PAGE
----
UnderGround Forums
 

TMA UnderGround >> What are your views on Aikido?


3/24/11 7:19 PM
Ignore | Quote | Vote Down | Vote Up
Stronghold
79 The total sum of your votes up and votes down Send Private Message Add Comment To Profile

Member Since: 1/1/01
Posts: 66796
Old school TKD is more like old school karate; both of which have locks and throws. It's actually more like hardcore hapkido where kicks are used to set up locks, sweeps, and joint breaks. In a sense, it is primative but effective. But, only a few schools really taught that way; the sporting aspects of it took over in the late 50s when a national MA council was formed in Korea and they decided on forms, rules, etc. They wanted their own national sport like judo was to Japan. Anyway, that's what some old Koreans told me. So, hapkido went its way and tkd went its way. Most old Korean grandmasters know both plus a lot of judo. They don't teach it like that in the US, the reasons for that are unclear. You hear so much bullshit the truth gets hidden. Figure, they don't respect Americans to uphold the family tradtions like they did.
3/26/11 9:22 PM
Ignore | Quote | Vote Down | Vote Up
Stronghold
79 The total sum of your votes up and votes down Send Private Message Add Comment To Profile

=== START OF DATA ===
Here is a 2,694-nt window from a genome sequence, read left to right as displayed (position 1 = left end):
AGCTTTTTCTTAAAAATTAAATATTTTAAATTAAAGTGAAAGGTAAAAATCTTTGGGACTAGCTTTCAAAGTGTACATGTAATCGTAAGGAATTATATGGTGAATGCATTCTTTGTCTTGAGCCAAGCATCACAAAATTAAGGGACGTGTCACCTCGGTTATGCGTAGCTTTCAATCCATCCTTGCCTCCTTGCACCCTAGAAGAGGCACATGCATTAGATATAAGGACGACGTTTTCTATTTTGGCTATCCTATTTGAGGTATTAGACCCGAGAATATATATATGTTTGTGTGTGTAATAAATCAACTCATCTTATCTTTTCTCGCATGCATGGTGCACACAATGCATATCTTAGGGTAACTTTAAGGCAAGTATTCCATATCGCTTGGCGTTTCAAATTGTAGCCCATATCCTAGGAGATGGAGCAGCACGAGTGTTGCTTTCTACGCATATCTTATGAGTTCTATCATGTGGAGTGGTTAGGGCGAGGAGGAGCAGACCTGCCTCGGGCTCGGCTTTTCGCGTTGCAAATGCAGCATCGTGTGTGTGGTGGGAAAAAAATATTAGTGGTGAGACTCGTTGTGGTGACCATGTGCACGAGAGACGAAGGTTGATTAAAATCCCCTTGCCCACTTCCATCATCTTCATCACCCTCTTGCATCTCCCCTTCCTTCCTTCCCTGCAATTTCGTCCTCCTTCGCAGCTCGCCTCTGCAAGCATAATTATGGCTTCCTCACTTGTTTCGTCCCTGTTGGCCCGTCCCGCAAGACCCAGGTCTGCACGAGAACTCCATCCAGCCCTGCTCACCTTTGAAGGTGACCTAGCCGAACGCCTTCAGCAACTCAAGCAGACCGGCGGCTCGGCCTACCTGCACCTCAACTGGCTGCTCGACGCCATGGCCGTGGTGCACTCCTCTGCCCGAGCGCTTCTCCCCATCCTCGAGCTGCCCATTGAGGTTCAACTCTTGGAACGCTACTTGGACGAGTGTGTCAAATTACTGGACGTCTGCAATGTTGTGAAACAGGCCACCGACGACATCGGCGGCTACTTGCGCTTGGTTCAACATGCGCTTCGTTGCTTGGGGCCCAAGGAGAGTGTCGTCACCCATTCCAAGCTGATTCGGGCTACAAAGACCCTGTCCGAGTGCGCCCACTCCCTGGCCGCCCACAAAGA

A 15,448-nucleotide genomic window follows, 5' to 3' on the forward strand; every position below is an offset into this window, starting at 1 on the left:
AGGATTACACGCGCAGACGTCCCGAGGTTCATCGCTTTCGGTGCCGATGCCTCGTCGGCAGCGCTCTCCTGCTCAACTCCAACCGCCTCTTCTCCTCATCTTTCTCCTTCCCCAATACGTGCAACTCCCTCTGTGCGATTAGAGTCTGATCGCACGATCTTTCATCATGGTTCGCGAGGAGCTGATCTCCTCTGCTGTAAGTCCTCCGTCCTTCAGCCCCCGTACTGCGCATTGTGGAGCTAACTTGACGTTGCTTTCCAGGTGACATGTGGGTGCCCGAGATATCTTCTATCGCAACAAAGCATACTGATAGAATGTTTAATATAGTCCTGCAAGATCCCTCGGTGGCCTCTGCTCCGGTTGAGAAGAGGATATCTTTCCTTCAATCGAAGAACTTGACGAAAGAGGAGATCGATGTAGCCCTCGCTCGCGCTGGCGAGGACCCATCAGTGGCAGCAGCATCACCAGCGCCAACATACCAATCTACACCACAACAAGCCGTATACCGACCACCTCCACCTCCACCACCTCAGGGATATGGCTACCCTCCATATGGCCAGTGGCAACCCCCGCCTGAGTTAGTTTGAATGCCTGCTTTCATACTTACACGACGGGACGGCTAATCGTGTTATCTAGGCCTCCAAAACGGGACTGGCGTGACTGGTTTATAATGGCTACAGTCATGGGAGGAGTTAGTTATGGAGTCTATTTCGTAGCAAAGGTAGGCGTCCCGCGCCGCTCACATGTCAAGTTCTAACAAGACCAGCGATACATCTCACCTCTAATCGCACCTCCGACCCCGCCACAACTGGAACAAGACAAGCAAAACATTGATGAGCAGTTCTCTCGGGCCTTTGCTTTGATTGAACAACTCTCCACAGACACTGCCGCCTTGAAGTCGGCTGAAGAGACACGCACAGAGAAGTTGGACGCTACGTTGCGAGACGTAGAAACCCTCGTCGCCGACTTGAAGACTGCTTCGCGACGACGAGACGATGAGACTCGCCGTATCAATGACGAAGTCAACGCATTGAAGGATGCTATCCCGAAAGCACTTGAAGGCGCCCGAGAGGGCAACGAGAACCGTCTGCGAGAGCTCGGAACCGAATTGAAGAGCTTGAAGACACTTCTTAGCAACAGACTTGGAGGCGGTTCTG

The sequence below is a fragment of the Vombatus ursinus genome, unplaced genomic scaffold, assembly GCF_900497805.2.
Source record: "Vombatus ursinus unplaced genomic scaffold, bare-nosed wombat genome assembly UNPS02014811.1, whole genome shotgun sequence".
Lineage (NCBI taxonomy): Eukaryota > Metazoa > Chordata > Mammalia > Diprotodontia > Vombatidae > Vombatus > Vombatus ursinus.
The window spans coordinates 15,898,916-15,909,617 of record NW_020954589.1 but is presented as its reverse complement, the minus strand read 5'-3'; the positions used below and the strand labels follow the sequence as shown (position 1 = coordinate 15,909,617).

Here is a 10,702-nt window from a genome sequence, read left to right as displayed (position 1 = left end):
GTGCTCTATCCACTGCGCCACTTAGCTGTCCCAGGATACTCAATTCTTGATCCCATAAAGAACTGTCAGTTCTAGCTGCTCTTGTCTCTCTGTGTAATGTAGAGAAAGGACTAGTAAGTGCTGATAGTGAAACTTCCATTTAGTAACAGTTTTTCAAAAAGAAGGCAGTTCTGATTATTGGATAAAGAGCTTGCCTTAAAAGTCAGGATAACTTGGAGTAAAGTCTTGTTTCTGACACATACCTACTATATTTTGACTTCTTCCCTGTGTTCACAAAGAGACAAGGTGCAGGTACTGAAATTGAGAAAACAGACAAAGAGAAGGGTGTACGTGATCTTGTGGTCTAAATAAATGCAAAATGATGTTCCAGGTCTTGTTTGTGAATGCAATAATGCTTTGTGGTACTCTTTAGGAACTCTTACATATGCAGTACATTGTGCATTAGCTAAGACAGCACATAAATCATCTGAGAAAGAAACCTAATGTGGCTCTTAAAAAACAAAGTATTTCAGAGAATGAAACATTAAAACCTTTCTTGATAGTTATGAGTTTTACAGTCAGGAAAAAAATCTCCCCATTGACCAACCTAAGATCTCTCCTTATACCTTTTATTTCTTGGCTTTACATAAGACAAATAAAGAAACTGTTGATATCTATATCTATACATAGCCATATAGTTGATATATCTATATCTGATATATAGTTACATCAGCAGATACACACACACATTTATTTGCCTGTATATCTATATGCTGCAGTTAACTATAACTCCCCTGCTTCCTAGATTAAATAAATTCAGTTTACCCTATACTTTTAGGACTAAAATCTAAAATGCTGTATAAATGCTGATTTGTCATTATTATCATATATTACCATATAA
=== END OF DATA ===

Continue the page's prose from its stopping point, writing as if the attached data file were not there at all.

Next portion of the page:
Member Since: 1/1/01
Posts: 66835
It's not that straightforward, sadly. There are several schools of TKD. WTF is Taekyon in roots (more or less) but the other 8 or so other main schools had other lineages. But, as a country that had recently gotten its freedom back after a LONG occupation, the Koreans worked together okay for a few years.

But, I don't think I would really count hapkido as aikido... it follows a different philosophy. It seems less about defeating an opponent's mind and more about boot-to-the-head-and-snap-their-wrists.
3/27/11 1:10 PM
Ignore | Quote | Vote Down | Vote Up
Missing Glove Tape
Send Private Message Add Comment To Profile

Member Since: 4/12/10
Posts: 4078